A rendering of the new entry for University Heights’ Diversionary Theatre. Photo credit: Courtesy, Diversionary Theatre

Diversionary Theatre, the nation’s third oldest LGBTQ theater, is pushing to complete a $2.5 million fundraising campaign to support theatre upgrades, a new cabaret venue and more.

The University Heights theater also plans a new education center to support an increase in their free arts programs for youth and seniors, and COVID-era safety improvements to “ensure the safest theatrical re-opening possible.”

Construction has begun and is expected to be completed in June, making the theatre ready to reopen with new safety features as soon as state and county mandates allow.

The theater has raised 85% of the $2.5 million goal for the “Securing Our Future” campaign.

Executive artistic director Matt M. Morrow called the project “a dream come true for our Diversionary family,” and also noted the cabaret piano bar, which will allow for one-night performances and other short-run entertainment.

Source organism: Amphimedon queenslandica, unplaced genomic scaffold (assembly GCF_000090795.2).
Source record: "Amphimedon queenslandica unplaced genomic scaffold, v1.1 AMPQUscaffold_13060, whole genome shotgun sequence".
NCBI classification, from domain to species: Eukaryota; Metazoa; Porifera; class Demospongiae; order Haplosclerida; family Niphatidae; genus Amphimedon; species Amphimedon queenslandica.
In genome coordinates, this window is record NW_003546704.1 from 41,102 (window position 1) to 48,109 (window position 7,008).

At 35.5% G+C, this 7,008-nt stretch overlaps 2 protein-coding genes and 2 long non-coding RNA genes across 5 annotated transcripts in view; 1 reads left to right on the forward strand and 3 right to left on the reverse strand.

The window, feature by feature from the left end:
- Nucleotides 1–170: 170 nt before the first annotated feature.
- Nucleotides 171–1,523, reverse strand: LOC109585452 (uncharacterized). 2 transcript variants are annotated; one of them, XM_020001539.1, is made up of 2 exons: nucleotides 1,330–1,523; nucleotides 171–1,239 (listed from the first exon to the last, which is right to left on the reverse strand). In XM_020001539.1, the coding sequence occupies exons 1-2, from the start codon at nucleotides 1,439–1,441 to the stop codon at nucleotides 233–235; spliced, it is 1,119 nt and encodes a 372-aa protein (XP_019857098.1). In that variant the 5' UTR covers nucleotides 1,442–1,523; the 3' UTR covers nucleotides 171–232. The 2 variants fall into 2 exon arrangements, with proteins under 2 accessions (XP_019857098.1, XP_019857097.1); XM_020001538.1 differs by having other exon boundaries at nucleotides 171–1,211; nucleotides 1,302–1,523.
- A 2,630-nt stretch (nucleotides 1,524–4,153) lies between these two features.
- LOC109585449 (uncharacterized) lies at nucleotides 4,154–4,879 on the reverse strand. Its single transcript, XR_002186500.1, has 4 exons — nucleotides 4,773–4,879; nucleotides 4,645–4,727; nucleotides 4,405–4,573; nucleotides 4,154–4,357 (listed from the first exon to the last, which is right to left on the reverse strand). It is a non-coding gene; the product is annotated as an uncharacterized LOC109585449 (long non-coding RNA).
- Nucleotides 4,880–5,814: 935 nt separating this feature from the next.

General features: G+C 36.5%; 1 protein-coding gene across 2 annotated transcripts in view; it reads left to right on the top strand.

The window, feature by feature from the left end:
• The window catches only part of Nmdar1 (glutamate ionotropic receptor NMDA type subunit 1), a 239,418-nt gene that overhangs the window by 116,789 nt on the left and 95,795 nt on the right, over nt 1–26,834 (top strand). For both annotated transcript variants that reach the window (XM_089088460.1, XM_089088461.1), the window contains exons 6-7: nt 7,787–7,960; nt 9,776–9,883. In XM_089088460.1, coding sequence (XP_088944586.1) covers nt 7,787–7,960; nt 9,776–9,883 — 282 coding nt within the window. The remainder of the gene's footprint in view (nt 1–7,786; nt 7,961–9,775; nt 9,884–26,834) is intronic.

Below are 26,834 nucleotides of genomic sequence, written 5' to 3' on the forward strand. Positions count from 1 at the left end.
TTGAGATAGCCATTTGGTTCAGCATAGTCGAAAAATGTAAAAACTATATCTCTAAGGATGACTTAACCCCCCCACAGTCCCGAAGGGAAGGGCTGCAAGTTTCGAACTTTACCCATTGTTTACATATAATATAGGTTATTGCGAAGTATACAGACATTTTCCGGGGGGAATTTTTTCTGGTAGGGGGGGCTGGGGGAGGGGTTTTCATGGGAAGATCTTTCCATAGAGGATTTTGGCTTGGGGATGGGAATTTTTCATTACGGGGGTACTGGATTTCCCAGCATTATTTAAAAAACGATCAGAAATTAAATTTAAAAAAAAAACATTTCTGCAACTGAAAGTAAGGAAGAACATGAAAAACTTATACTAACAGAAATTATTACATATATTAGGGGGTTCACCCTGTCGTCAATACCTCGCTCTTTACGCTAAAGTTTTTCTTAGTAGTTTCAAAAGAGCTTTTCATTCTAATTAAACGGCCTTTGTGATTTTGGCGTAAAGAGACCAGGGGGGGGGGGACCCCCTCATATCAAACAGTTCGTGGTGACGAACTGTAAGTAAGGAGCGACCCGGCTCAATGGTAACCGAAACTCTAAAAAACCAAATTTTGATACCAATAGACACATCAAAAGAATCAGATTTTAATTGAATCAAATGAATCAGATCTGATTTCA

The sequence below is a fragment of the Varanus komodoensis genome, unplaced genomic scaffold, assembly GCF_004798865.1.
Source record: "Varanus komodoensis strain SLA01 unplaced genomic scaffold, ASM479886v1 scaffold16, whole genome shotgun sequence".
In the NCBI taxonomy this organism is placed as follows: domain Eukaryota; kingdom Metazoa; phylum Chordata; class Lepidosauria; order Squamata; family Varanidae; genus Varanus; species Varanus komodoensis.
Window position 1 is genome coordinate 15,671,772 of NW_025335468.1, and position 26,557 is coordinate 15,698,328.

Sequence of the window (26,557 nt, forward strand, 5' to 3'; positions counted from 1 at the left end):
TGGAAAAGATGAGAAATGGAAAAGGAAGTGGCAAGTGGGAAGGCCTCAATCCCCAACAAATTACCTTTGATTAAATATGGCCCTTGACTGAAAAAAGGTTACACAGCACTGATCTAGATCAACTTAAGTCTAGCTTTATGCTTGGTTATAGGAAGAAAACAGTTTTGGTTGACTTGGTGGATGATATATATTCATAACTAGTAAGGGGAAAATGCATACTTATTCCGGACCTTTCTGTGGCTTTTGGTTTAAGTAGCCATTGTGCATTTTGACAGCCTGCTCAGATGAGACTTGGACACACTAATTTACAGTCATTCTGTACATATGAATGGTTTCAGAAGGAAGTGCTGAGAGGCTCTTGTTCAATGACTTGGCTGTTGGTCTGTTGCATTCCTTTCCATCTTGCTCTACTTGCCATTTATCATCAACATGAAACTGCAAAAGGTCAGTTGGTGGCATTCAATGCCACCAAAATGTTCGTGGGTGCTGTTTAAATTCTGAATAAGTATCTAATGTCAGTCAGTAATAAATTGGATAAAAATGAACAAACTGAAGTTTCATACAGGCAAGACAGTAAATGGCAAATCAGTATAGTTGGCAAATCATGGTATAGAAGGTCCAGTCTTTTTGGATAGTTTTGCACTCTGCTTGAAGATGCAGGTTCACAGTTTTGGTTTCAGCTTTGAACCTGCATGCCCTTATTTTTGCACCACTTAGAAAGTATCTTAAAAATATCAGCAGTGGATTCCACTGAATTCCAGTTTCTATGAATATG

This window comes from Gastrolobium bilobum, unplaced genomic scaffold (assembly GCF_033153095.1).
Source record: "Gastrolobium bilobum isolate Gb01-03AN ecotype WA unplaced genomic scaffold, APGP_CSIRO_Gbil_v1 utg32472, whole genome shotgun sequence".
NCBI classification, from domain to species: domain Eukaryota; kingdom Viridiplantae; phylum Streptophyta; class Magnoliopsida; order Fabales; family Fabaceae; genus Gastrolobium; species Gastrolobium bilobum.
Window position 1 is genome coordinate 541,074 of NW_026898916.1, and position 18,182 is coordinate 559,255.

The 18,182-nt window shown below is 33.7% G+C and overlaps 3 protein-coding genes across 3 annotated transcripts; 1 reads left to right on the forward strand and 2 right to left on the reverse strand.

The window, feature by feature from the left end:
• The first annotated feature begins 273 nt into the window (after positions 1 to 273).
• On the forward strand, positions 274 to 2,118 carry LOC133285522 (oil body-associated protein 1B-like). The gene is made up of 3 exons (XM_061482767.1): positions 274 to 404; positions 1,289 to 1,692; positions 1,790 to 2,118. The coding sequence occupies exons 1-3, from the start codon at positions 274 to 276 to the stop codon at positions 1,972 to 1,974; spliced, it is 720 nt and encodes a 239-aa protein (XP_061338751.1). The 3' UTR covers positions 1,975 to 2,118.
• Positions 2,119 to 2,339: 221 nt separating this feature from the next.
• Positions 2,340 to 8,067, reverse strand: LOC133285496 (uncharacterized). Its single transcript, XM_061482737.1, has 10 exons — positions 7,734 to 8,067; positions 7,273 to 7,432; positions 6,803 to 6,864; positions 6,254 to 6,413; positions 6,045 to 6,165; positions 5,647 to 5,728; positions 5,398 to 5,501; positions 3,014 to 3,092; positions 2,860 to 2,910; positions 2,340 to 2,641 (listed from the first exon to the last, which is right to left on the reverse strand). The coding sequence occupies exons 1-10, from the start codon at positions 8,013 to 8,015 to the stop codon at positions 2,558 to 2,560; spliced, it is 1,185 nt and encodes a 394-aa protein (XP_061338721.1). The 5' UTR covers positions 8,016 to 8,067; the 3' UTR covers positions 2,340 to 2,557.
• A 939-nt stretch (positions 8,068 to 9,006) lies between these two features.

“This new space honors and celebrates the LGBTQ community’s history of communing and organizing our movement in the iconic ‘gay bar’ space that has become increasingly rare,” Morrow said. 

The new performance space will be called the Austin and Joann Clark Cabaret, while the center will be named the Randy Clark & Tom Maddox, M.D. Education Center. It also will be a resource for Lambda Archives of San Diego.

Other plans include:

  • Redefining the theatre entrance, exterior and marquee and updating the lobby with the Stuart Schwartz & Karl Peterson Box Office.
  • Remodeling the Black Box Theatre into the Reuel K. Olin New Play Development Center.
  • Expanding the Robert L. Granat & Alfred J. Mazur Mainstage and increasing seating size.
  • Adding a new bar area in honor of LGBTQ history – Ye Olde Gay Bar, and
  • Upgrading the scenic shop, sound, lighting and production equipment.

New safety features include optimized air circulation, via new filtration and ionization units, touch-less facilities in restrooms and at entrances, sanitizing stations and improved accessibility features.

“When we are able to return to live performances again safely, Diversionary Theatre will be a safe harbor for artists and audiences alike,” said managing director Jenny Case.

The theater, founded in 1986, was prepared to celebrate its 35th anniversary this year. The pandemic altered plans, but as Diversionary’s board president,  Scott Williford, said our community has rallied behind us like never before to ensure our important arts education programming continues to uplift, and our theatre will continue to tell our important stories that shine a light on diversity, inclusion and equity.”

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